In a move that might surprise some, Microsoft and Sun Microsystems announced a partnership yesterday that will make Sun a Windows Server Original Equipment Manufacturer (OEM), selling x64-based servers that come bundled with Windows Server 2003.
Other key details of the announcement include both companies pledging better interoperability between Windows and Sun x64 systems. Part of that project will be the construction of a “Interoperability Center” at the Redmond campus.
According to the press release, the new center will act as a working lab for Windows on Sun development, “including joint Sun/Microsoft solutions in areas such as databases, e-mail and messaging, virtualization, and Remote Desktop Protocol (RDP) support.”
While the partnership between the two is not without some precedent, it still strikes us as slightly odd to see a company that vowed to to bring down Microsoft, turn into a manufacturer of Windows servers — if you can’t beat ‘em….
Mark your calendar, this Saturday, September 15th, is Software Freedom Day, a worldwide celebration of Free and Open Source Software (FOSS). The goal is to educate the public about the benefits of using high quality FOSS software.
The Software Freedom International organization has set up a website which coordinates SFD, providing support, giveaways and a point of collaboration, but the bulk of the work is done by (who else?) volunteer teams organizing local SFD events in their own communities around the world.
One of the SFI’s main goals is to foster a general understanding of software freedom, and encourage adoption of free software and open standards, and, as always, the free here means both free as in beer and free as in “libre.”
The music industry versus the internet is heading into round ten million. In the left corner, Universal Music Group, a struggling, archaic distribution service is trying to get a foothold in the new online ring. In the right corner, new media, user-generated online video distributor Veoh isn’t looking worried.
Veoh opened the bout last month with a preemptive swing, but now Universal has decided to file a lawsuit against the video sharing site claiming that Veoh “follows in the ignominious footsteps of other recent mass infringers such as Napster, Aimster, KaZaA, and Morpheus, engaging in high-tech theft in the name of ‘sharing.’”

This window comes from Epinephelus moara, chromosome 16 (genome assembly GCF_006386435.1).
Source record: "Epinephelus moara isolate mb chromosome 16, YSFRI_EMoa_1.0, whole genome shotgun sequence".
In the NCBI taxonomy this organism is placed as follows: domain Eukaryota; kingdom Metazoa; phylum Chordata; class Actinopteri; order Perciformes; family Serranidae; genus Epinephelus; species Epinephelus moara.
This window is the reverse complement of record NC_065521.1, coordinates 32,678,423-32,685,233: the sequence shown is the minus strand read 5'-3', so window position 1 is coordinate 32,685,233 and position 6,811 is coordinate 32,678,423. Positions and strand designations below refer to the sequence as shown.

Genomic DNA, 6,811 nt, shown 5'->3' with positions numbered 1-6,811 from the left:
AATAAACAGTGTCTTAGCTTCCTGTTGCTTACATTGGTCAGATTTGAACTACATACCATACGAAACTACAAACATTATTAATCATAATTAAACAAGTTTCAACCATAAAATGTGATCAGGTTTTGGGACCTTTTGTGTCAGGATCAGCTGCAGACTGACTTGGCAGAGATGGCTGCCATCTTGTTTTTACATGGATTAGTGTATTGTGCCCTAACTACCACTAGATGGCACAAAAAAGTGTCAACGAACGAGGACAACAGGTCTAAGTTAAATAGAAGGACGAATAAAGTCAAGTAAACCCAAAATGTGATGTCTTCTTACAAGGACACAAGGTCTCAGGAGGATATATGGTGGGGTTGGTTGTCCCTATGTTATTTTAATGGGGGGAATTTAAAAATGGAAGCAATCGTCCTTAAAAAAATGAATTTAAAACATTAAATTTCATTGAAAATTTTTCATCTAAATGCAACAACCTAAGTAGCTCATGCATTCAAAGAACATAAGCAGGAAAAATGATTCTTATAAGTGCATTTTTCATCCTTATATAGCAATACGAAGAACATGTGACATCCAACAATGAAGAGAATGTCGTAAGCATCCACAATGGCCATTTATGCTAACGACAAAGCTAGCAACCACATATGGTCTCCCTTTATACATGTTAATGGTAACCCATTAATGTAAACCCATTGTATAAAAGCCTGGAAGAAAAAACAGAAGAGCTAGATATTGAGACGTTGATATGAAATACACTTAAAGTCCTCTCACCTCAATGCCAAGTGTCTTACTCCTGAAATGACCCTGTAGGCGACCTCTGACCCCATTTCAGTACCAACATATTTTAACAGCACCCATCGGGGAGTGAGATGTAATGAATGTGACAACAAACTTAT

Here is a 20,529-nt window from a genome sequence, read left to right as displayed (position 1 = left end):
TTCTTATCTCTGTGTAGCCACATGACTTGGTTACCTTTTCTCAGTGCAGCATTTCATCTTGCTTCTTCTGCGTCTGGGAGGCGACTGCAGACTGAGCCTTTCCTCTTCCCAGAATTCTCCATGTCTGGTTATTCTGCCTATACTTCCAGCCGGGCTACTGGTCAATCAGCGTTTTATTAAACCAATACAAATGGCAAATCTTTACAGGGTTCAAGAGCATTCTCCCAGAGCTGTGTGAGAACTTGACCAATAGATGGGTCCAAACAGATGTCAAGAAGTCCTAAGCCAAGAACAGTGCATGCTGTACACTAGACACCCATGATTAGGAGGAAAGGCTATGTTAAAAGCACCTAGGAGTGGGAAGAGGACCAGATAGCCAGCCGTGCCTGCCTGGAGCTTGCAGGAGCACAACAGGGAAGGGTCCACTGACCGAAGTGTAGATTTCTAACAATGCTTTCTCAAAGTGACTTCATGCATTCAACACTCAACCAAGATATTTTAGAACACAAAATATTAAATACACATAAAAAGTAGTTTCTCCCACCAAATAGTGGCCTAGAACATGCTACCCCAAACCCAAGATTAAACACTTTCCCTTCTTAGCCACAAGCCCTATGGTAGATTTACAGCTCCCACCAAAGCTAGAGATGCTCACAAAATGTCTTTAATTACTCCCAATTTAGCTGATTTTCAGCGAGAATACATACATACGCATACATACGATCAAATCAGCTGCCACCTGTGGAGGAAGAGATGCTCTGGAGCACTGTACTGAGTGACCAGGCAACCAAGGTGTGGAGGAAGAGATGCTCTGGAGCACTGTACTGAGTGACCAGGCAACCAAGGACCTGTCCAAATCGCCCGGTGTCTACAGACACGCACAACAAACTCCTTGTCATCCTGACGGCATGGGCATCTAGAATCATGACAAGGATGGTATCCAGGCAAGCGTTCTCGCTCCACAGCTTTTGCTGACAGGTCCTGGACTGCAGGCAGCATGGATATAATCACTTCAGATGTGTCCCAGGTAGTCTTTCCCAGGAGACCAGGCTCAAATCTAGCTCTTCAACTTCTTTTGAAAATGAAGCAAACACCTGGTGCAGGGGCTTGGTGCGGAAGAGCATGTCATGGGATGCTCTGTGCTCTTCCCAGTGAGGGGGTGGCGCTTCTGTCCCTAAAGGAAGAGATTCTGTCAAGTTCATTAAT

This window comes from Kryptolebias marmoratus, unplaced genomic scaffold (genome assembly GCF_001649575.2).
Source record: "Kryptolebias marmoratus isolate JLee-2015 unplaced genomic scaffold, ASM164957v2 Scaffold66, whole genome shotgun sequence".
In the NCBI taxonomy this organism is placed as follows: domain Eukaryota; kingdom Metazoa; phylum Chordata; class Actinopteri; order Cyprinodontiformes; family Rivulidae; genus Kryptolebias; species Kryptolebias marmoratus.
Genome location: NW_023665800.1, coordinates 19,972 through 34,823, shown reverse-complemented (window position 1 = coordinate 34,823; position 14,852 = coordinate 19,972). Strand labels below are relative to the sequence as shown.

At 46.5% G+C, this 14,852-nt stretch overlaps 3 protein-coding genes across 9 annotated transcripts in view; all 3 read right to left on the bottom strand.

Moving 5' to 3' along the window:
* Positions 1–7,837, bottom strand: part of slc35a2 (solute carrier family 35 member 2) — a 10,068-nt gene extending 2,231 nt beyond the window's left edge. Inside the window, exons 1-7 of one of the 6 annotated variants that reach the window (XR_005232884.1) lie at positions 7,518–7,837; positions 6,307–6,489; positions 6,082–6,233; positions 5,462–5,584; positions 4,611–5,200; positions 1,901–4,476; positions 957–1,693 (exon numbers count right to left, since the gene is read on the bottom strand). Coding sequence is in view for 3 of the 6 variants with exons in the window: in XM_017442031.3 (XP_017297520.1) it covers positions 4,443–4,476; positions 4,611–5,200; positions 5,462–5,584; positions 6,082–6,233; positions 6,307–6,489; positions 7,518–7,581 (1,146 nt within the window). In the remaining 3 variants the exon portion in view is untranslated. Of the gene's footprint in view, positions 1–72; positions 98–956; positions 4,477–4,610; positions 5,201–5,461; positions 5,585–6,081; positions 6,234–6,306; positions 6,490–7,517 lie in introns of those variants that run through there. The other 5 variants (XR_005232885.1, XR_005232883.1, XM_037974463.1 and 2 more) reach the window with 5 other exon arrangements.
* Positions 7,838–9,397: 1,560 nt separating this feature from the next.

This fight looks a lot like the one down the hall where Google And Viacom are duking it out in another ring. Presumably Universal decided to pick on a smaller site because Viacom has already stolen all the thunder that comes from taking on the big boys.
On the outside chance you’ve been on an interstellar journey for the last ten years here’s the background: SCO has been fighting it out with Novell over the rights to Unix (and consequently large portions of Linux, according to SCO) for some time now. The majority of the dispute revolves around the wording of the purchase, which according to McBride, says at one point that SCO is purchasing “all right, title and interest in the Unix operating system,” but then later says “excluding copyrights and patents.”
McBride and SCO tout the most liberal interpretation of the former passage and are suing over the later, but a Utah judge recently ruled that SCO did not own Unix copyrights outright. However, McBride tells Wired News that the ruling also says “copyrights of Unix up to 1995 are owned by Novell. (But) any of the copyrights developed by SCO after 1995 are owned by SCO.”
It’s an interesting read if you’ve been following the case and it gives a look a face behind the name that Linux users everywhere love to drag through the mud.
If it wasn’t a household name already, YouTube’s contribution to the Democratic debates will prove the tipping point. Hosted by Anderson Cooper, last night’s televised debate featuring questions from YouTube users brought the popular website into the living room.
With questioners ranging from a talking snowman to a man strumming a guitar, the users of YouTube proved once again that the masses are, if nothing else, more unpredictable than your typical debate moderator.
As for the candidates, they managed to dodge questions, brush off pointed inquires for position statements and generally skate by on vague promises with the same aplomb they’ve mastered in more typical debates.